The biggest compliment Brian Kelly paid Elijah Taylor to date was a scholarship offer.
Notre Dame moved on the Archbishop Moeller standout midway through his junior season at the Cincinnati powerhouse, back when Taylor was a regional prospect with offers from West Virginia, Michigan State, Louisville and Illinois. Eventually, bigger names followed Notre Dame’s lead, including Ohio State, Florida State and Tennessee. But the Irish were first among programs with national profiles.
What does that all mean for Taylor after a red-shirt freshman season? That remains to be seen, although he flashed some of the ability that made him one of Notre Dame’s top targets in the ’15 recruiting class.
“He’s so strong and physical,” Kelly said during spring practice. “Can he play the three (technique)?”
The Irish need Taylor there.
The sophomore is next in Irish Illustrated’s A-to-Z series.
If Taylor can replicate the freshman season of Daniel Cage it would be the kind of boost Notre Dame needs at defensive tackle. Jerry Tillery, Jarron Jones and Cage are the clear top three, with Taylor slotted at No. 4. In terms of statistics, Cage played in 11 games as a freshman and made just four tackles. But the bigger help was how Cage ate enough snaps to keep Sheldon Day and Jones fresh. The Irish don’t need a lot from Taylor this fall, but 10 quality snaps per game would do the trick. Cage still has four years of eligibility remaining, meaning the best of his college career is coming.
Too much Taylor would be a bad thing for Notre Dame considering depth at defensive tackle seems to be a strong suit entering training camp. Assuming that depth chart stays upright, Taylor would be Brian VanGorder’s fourth-choice defensive tackle. If he gets higher than that, Notre Dame suffered another devastating injury at the position. If he drops lower, it’s not a good sign for Taylor as it would be mean getting beat out by lesser players. Few on the roster have a more set depth chart position than Taylor, who seems a couple steps off the first-team but also a couple steps ahead of the players behind him.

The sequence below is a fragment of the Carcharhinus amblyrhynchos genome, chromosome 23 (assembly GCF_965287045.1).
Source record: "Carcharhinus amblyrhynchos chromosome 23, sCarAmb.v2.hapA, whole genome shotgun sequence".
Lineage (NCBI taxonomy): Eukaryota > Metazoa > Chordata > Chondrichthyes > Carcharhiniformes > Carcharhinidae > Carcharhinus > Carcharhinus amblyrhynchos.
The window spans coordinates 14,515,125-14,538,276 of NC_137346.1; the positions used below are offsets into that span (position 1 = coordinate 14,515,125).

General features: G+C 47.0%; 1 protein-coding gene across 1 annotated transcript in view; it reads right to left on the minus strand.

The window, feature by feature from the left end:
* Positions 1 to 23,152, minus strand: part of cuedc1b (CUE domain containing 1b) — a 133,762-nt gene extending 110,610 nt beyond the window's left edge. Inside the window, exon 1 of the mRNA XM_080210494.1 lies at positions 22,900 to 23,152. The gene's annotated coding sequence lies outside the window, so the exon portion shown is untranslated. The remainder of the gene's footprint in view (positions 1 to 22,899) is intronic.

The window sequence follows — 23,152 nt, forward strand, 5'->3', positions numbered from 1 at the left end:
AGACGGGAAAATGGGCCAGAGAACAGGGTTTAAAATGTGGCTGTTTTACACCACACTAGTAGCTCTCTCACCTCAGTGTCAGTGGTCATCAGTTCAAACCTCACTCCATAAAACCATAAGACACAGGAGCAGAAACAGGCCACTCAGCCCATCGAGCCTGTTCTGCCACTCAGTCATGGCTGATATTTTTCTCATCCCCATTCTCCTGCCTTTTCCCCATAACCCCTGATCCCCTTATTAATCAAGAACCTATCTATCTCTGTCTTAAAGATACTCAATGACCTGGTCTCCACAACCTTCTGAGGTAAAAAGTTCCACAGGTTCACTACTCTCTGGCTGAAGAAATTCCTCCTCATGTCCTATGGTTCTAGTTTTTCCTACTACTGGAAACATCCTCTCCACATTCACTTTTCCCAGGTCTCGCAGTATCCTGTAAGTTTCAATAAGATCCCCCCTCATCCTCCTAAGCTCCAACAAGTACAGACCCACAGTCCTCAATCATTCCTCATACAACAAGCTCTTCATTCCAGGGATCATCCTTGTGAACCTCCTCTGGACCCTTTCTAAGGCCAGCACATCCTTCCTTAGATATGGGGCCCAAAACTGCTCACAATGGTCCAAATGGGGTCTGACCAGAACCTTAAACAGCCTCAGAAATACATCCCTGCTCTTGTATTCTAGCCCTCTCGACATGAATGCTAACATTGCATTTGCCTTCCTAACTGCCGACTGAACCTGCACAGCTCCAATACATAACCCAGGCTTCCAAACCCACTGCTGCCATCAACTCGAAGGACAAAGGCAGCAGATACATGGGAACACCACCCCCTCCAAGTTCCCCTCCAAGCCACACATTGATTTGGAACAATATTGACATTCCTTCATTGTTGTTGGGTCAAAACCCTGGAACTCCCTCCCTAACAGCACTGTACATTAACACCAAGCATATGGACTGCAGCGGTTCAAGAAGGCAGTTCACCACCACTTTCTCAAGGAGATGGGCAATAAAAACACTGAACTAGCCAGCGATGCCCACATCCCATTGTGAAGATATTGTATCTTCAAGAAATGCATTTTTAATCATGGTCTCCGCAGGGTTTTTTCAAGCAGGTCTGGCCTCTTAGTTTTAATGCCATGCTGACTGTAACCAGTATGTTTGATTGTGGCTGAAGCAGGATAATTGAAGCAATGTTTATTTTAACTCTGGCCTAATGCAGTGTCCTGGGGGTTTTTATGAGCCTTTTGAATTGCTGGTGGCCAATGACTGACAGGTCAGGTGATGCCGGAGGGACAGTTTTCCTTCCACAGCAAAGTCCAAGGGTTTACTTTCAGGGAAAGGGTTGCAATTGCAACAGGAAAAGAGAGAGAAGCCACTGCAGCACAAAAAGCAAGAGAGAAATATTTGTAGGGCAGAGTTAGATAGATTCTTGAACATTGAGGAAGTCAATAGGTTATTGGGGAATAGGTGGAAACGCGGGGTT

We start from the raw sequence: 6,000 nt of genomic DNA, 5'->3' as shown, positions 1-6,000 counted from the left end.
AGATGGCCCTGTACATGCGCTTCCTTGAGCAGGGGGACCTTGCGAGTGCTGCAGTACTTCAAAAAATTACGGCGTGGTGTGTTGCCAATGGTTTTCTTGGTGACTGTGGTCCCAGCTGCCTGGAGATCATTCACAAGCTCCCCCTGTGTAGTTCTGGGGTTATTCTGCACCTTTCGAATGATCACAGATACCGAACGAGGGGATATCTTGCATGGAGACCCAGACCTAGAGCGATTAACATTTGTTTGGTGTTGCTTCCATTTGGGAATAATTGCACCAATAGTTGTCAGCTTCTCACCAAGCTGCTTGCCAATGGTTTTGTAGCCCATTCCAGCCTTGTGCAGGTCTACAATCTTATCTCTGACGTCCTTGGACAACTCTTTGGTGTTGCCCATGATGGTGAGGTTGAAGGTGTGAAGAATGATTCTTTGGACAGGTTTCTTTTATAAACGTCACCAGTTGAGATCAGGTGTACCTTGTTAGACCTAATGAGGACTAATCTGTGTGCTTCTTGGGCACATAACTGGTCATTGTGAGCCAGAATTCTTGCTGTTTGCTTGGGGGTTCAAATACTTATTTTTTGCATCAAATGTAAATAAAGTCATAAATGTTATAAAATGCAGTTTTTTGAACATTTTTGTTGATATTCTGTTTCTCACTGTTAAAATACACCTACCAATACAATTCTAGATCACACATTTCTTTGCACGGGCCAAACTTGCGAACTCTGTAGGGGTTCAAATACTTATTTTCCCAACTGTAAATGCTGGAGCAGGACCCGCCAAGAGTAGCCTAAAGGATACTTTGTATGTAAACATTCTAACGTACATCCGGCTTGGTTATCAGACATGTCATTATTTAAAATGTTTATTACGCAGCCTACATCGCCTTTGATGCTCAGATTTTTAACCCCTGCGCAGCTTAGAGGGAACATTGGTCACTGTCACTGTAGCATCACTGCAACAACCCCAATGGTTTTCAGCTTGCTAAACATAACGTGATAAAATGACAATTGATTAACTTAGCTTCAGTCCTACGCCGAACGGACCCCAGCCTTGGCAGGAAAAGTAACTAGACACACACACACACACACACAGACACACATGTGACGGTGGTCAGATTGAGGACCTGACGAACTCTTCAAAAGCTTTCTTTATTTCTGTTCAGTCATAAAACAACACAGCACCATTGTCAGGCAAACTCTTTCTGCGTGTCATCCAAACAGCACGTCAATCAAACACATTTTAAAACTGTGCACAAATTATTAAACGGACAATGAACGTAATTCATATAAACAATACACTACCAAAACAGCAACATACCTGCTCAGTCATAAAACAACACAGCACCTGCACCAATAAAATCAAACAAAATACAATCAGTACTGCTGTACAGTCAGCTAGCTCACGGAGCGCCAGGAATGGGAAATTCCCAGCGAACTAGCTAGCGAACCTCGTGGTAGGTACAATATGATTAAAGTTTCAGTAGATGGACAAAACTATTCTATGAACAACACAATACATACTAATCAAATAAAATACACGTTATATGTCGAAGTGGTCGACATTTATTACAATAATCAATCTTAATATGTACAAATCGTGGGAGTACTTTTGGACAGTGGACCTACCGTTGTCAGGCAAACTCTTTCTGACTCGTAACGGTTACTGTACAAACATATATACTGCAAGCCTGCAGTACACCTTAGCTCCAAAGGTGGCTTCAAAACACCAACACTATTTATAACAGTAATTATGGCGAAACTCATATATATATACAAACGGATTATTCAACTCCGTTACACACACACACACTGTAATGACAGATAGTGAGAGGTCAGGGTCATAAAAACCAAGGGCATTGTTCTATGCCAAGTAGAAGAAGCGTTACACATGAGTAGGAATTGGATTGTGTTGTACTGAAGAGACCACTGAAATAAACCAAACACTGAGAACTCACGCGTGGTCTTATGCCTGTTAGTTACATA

It’s tough to make one before Taylor plays a snap, with red-shirt freshman seasons for defensive tackles common under Brian Kelly. Jay Hayes and Jonathan Bonner both took them (they’re working at defensive end now). So did Micah Dew-Treadway and Brandon Tiassum as classmates of Taylor. Going back a few cycles, Trevor Laws, Sean Cwynar, Louis Nix and Jarron Jones were all red-shirts too. So is there a career comparison for Taylor? Not yet, but if he turns into a valuable reserve this season Cwynar would be a decent comparison considering he played in 11 games as a sophomore and started one, although he finished with just three tackles that fall.
Development Vs. Recruiting Ranking
Taylor was a split decision among the recruiting rankings industry, with Scout and 247 slotting the Ohio prospect almost identically. Both had Taylor as a four star, with Scout putting him No. 203 overall and No. 20 among defensive tackles while 247 ranked Taylor No. 19 at the position. ESPN and Rivals both went the three-star route, with Rivals putting Taylor No. 39 among defensive tackles and ESPN ranking him No. 34. It’s hard to gauge who’s right before he sees the field.
Taylor At His Best
TBD. After a red-shirt freshman season it won’t be long before Taylor makes an impact in a reserve role this fall. He never bubbled up to the first team during spring ball but wasn’t buried with the deep reserves either.
Quote To Note
“Elijah, I feel like he’s the powerhouse in the group. I feel like he can bull rush anybody, anybody at anytime.” – Sheldon Day at the Fiesta Bowl on Notre Dame’s three red-shirt freshman defensive tackles